Development of Techniques for Assimilating GOES Satellite Data into Regional-Scale Photochemical Models

EPA Grant Number: R826770
Title: Development of Techniques for Assimilating GOES Satellite Data into Regional-Scale Photochemical Models
Investigators: McNider, R. T. , Christopher, S. A. , Norris, W. B.
Current Investigators: McNider, R. T. , Biazar, Arastoo , Norris, W. B.
Institution: University of Alabama in Huntsville
EPA Project Officer: Shapiro, Paul
Project Period: July 1, 1998 through June 30, 2001 (Extended to January 17, 2004)
Project Amount: $404,127
RFA: Air Pollution Chemistry and Physics (1998) RFA Text |  Recipients Lists
Research Category: Air Quality and Air Toxics , Air , Engineering and Environmental Chemistry

Description:

The purpose of this proposal is to improve the fidelity of the physical atmosphere in photochemical modeling systems, specifically Models-3. This is accomplished by enlisting methods of satellite remote sensing to reduce the uncertainty in the cloud and soil-moisture information which meteorological models pass to their photochemical counterparts. The factors forming the basis for the proposal include the following. Among the largest sources of uncertainty in regional photochemical modeling is the specification of clouds and soil moisture. Clouds dominate the availability of actinic flux, control the distribution of surface insolation, and govern the variations in surface temperatures. Soil-moisture availability feeds back to significantly affect the partitioning of sensible and latent heat flux, which also influences the magnitude of surface temperatures. Surface temperatures, in turn, affect the variations in biogenic emission rates, soil-moisture availability, and regional mixing heights. Meteorological models predict clouds but only in a highly parameterized manner, causing model estimates of spatial distributions and radiative characteristics to be subject to considerable error. In recent years progress has been made in controlling model error through assimilation of wind and temperature observations, but corresponding progress has been lacking in assimilating cloud and soil-moisture data. The primary reason is the sparseness of National Weather Service cloud observations and the almost total absence of soil-moisture observations. Thus, the variables so closely associated with variations in biogenic emission rates, photolysis rates, and boundary-layer depths are among the most poorly prescribed.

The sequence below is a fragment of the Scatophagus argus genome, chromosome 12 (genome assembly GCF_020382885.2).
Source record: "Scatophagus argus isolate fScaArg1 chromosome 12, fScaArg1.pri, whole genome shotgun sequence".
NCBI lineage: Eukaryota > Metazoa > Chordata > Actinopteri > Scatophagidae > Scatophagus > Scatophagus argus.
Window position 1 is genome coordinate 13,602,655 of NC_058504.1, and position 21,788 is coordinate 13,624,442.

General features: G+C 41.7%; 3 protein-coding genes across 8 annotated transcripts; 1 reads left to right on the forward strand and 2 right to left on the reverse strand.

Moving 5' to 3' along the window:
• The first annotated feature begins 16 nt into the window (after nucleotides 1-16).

Approach:

The approach will begin with a quantification of the magnitude of the error rendered by a widely used meteorological model, MM5, for a specified period. No satellite data will be assimilated into these baseline runs. The resultant cloud fields will be objectively evaluated against the cloud fields available in satellite images and against surface point measurements when available. Also, the air quality associated with the baseline meteorology will be estimated using the Models-3 framework.